Lemasters JJ, Nieminen AL, Qian T, Trost LC, Elmore SP, Nishimura Y, Crowe RA, Cascio WE, Bradham CA, Brenner DA, Herman B (1998) The mitochondrial permeability transition in cell death: a common mechanism in necrosis, apoptosis and autophagy. Biochim Biophys Acta 1366:177–196CrossRefPubMedGoogle Scholar
  91. 91.
    Brown MR, Sullivan PG, Geddes JW (2006) Synaptic mitochondria are more susceptible to Ca2+ overload than nonsynaptic mitochondria. J Biol Chem 281:11658–11668CrossRefPubMedGoogle Scholar
  92. 92.
    Naga KK, Sullivan PG, Geddes JW (2007) High cyclophilin D content of synaptic mitochondria results in increased vulnerability to permeability transition. J Neurosci 27:7469–7475CrossRefPubMedGoogle Scholar
  93. 93.
    Porter GA Jr, Beutner G (2018) Cyclophilin D, somehow a master regulator of mitochondrial function. Biomolecules 8:176CrossRefPubMedCentralGoogle Scholar
  94. 94.
    Lemasters JJ, Theruvath TP, Zhong Z, Nieminen AL (2009) Mitochondrial calcium and the permeability transition in cell death. Biochim Biophys Acta 1787:1395–1401CrossRefPubMedPubMedCentralGoogle Scholar
  95. 95.
    Rasola A, Bernardi P (2007) The mitochondrial permeability transition pore and its involvement in cell death and in disease pathogenesis. Apoptosis 12:815–833CrossRefPubMedGoogle Scholar
  96. 96.
    Starkov AA, Chinopoulos C, Fiskum G (2004) Mitochondrial calcium and oxidative stress as mediators of ischemic brain injury. Cell Calcium 36:257–264CrossRefPubMedGoogle Scholar
  97. 97.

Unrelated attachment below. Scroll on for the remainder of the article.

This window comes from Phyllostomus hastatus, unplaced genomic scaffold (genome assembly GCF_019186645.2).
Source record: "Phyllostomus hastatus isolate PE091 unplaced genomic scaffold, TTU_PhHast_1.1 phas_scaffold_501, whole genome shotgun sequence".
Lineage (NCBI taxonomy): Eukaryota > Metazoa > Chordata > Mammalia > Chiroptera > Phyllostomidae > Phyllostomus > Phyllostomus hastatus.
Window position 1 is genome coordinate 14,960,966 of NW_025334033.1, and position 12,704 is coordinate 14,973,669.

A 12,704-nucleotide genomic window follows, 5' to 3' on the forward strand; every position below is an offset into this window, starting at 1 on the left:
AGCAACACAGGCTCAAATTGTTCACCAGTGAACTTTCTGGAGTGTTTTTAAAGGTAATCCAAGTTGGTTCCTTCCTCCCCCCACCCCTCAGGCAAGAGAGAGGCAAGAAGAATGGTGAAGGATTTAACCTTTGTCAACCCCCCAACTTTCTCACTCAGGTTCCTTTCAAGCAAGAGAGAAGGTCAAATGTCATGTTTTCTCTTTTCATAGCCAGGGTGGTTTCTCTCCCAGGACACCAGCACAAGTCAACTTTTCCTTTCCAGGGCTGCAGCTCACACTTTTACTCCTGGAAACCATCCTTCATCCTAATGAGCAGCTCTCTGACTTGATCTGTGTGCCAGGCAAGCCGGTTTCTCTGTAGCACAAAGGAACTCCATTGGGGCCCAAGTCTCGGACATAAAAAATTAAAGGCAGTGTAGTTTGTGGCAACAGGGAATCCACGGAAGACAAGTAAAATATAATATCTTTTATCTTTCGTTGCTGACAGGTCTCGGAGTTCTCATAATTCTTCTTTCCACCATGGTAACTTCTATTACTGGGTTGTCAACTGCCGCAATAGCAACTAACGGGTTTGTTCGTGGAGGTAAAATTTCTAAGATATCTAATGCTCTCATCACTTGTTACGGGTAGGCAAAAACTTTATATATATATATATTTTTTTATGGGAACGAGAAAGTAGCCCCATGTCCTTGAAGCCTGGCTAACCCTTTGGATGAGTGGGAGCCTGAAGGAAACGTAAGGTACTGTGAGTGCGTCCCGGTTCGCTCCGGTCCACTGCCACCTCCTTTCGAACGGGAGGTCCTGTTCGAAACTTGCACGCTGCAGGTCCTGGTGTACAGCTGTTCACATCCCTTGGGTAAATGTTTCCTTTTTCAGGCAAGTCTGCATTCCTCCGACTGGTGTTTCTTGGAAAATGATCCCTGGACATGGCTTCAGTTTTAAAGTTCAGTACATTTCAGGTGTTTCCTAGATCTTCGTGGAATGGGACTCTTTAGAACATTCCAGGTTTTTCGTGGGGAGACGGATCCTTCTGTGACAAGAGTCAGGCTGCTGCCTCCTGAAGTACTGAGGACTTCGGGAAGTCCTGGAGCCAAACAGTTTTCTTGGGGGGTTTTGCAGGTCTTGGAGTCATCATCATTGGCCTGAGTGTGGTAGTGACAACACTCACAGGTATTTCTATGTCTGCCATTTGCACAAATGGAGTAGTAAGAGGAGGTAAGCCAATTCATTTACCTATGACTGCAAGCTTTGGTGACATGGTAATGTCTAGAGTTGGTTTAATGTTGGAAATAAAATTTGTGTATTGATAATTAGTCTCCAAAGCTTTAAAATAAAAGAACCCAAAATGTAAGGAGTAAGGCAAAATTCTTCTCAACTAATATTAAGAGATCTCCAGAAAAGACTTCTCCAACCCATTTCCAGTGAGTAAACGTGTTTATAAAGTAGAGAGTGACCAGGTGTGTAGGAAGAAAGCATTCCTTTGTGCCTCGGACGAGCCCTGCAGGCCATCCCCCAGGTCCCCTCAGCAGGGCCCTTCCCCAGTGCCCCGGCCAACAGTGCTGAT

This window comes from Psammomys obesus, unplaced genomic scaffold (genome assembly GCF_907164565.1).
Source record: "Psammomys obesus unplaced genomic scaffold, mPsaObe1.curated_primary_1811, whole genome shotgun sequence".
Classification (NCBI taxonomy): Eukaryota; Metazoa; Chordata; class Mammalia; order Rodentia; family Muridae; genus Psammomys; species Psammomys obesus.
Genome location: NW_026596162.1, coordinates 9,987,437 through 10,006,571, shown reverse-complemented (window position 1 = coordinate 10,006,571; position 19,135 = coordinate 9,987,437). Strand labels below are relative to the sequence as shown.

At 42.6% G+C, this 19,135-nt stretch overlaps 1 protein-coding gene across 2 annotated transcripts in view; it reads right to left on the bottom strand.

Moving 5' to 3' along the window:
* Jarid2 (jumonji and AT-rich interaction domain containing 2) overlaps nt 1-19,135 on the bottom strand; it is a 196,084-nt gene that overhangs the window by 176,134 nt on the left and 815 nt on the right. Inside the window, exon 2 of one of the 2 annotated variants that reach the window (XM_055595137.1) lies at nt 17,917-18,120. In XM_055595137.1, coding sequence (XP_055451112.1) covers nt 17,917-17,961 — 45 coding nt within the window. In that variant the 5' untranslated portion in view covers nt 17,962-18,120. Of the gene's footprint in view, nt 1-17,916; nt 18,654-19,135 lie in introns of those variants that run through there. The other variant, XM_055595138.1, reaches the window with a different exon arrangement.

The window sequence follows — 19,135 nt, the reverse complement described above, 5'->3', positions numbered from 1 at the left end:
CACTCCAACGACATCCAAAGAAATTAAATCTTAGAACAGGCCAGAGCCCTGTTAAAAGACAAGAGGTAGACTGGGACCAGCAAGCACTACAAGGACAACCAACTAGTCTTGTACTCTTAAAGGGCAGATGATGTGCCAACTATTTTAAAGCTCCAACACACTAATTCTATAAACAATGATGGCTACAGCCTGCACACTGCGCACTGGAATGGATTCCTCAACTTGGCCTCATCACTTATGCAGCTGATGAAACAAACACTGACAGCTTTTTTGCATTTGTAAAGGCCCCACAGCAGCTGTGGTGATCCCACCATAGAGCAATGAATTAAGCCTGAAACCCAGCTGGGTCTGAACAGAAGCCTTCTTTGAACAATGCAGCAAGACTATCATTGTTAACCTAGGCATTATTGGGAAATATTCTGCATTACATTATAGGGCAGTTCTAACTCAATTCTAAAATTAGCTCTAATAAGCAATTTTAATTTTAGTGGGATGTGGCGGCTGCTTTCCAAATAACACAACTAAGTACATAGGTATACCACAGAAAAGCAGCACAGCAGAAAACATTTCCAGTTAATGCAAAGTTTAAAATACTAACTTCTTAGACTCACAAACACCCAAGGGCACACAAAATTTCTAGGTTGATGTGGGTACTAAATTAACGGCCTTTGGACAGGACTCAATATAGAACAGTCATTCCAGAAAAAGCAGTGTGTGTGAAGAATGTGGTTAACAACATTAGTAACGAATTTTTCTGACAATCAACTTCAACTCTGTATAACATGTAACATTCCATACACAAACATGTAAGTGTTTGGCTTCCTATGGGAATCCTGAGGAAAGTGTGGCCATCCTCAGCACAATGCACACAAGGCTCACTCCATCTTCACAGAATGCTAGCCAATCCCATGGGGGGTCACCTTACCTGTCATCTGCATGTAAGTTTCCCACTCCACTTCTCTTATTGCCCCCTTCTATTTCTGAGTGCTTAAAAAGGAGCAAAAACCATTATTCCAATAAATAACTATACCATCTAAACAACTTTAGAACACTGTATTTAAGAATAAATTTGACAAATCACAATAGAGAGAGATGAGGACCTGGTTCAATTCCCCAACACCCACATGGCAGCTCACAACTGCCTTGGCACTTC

Shiga Y, Onodera H, Matsuo Y, Kogure K (1992) Cyclosporin A protects against ischemia-reperfusion injury in the brain. Brain Res 595:145–148CrossRefPubMedGoogle Scholar
  98. 98.
    Uchino H, Elmer E, Uchino K, Lindvall O, Siesjo BK (1995) Cyclosporin A dramatically ameliorates CA1 hippocampal damage following transient forebrain ischaemia in the rat. Acta Physiol Scand 155:469–471CrossRefPubMedGoogle Scholar
  99. 99.
    Argaud L, Gateau-Roesch O, Muntean D, Chalabreysse L, Loufouat J, Robert D, Ovize M (2005) Specific inhibition of the mitochondrial permeability transition prevents lethal reperfusion injury. J Mol Cell Cardiol 38:367–374CrossRefPubMedGoogle Scholar
  100. 100.
    Nakagawa T, Shimizu S, Watanabe T, Yamaguchi O, Otsu K, Yamagata H, Inohara H, Kubo T, Tsujimoto Y (2005) Cyclophilin D-dependent mitochondrial permeability transition regulates some necrotic but not apoptotic cell death. Nature 434:652–658CrossRefPubMedGoogle Scholar
  101. 101.
    Baines CP, Kaiser RA, Purcell NH, Blair NS, Osinska H, Hambleton MA, Brunskill EW, Sayen MR, Gottlieb RA, Dorn GW, Robbins J, Molkentin JD (2005) Loss of cyclophilin D reveals a critical role for mitochondrial permeability transition in cell death. Nature 434:658–662CrossRefPubMedGoogle Scholar
  102. 102.
    Tsujimoto Y, Shimizu S (2007) Role of the mitochondrial membrane permeability transition in cell death. Apoptosis 12:835–840CrossRefPubMedGoogle Scholar
  103. 103.
    Simpkins JW, Dykens JA (2008) Mitochondrial mechanisms of estrogen neuroprotection. Brain Res Rev 57:421–430CrossRefPubMedGoogle Scholar
  104. 104.